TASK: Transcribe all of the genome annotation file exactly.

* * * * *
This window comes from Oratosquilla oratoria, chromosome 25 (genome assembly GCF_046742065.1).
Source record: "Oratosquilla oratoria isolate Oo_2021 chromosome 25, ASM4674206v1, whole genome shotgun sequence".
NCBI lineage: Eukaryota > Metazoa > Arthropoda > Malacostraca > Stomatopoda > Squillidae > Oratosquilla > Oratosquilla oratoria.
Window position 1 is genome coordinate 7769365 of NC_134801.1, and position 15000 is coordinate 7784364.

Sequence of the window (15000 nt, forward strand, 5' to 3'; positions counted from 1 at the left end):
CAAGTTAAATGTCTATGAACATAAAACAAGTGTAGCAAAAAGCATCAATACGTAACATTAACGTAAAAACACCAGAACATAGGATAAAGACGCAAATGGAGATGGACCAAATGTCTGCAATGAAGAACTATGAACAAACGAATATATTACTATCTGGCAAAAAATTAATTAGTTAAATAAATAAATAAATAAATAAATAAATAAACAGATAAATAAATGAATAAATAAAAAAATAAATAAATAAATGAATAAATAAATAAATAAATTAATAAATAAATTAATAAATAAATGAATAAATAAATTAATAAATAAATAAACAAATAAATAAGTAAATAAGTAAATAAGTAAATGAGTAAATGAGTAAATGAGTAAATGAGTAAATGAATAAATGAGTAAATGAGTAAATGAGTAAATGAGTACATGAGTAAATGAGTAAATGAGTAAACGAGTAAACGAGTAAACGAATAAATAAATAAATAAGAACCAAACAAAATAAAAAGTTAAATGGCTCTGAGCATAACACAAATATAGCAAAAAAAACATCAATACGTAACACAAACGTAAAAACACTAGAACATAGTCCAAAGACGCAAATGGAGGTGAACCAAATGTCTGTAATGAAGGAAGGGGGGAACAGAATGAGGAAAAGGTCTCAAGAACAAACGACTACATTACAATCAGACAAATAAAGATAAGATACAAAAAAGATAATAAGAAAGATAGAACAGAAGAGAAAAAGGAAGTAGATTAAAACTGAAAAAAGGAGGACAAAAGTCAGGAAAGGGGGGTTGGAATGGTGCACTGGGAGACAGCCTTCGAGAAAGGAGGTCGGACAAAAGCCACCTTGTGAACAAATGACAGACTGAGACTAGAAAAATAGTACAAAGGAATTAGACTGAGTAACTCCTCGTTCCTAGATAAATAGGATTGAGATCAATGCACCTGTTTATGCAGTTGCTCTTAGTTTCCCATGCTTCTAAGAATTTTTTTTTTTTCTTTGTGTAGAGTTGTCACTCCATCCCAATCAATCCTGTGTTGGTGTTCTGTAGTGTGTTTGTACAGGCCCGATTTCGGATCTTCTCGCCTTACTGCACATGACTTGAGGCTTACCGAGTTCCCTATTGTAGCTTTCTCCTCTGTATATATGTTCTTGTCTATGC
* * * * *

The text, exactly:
This window comes from Oratosquilla oratoria, chromosome 25 (genome assembly GCF_046742065.1).
Source record: "Oratosquilla oratoria isolate Oo_2021 chromosome 25, ASM4674206v1, whole genome shotgun sequence".
NCBI lineage: Eukaryota > Metazoa > Arthropoda > Malacostraca > Stomatopoda > Squillidae > Oratosquilla > Oratosquilla oratoria.
Window position 1 is genome coordinate 7769365 of NC_134801.1, and position 15000 is coordinate 7784364.

Sequence of the window (15000 nt, forward strand, 5' to 3'; positions counted from 1 at the left end):
CAAGTTAAATGTCTATGAACATAAAACAAGTGTAGCAAAAAGCATCAATACGTAACATTAACGTAAAAACACCAGAACATAGGATAAAGACGCAAATGGAGATGGACCAAATGTCTGCAATGAAGAACTATGAACAAACGAATATATTACTATCTGGCAAAAAATTAATTAGTTAAATAAATAAATAAATAAATAAATAAATAAACAGATAAATAAATGAATAAATAAAAAAATAAATAAATAAATGAATAAATAAATAAATAAATTAATAAATAAATTAATAAATAAATGAATAAATAAATTAATAAATAAATAAACAAATAAATAAGTAAATAAGTAAATAAGTAAATGAGTAAATGAGTAAATGAGTAAATGAGTAAATGAATAAATGAGTAAATGAGTAAATGAGTAAATGAGTACATGAGTAAATGAGTAAATGAGTAAACGAGTAAACGAGTAAACGAATAAATAAATAAATAAGAACCAAACAAAATAAAAAGTTAAATGGCTCTGAGCATAACACAAATATAGCAAAAAAAACATCAATACGTAACACAAACGTAAAAACACTAGAACATAGTCCAAAGACGCAAATGGAGGTGAACCAAATGTCTGTAATGAAGGAAGGGGGGAACAGAATGAGGAAAAGGTCTCAAGAACAAACGACTACATTACAATCAGACAAATAAAGATAAGATACAAAAAAGATAATAAGAAAGATAGAACAGAAGAGAAAAAGGAAGTAGATTAAAACTGAAAAAAGGAGGACAAAAGTCAGGAAAGGGGGGTTGGAATGGTGCACTGGGAGACAGCCTTCGAGAAAGGAGGTCGGACAAAAGCCACCTTGTGAACAAATGACAGACTGAGACTAGAAAAATAGTACAAAGGAATTAGACTGAGTAACTCCTCGTTCCTAGATAAATAGGATTGAGATCAATGCACCTGTTTATGCAGTTGCTCTTAGTTTCCCATGCTTCTAAGAATTTTTTTTTTTTCTTTGTGTAGAGTTGTCACTCCATCCCAATCAATCCTGTGTTGGTGTTCTGTAGTGTGTTTGTACAGGCCCGATTTCGGATCTTCTCGCCTTACTGCACATGACTTGAGGCTTACCGAGTTCCCTATTGTAGCTTTCTCCTCTGTATATATGTTCTTGTCTATGC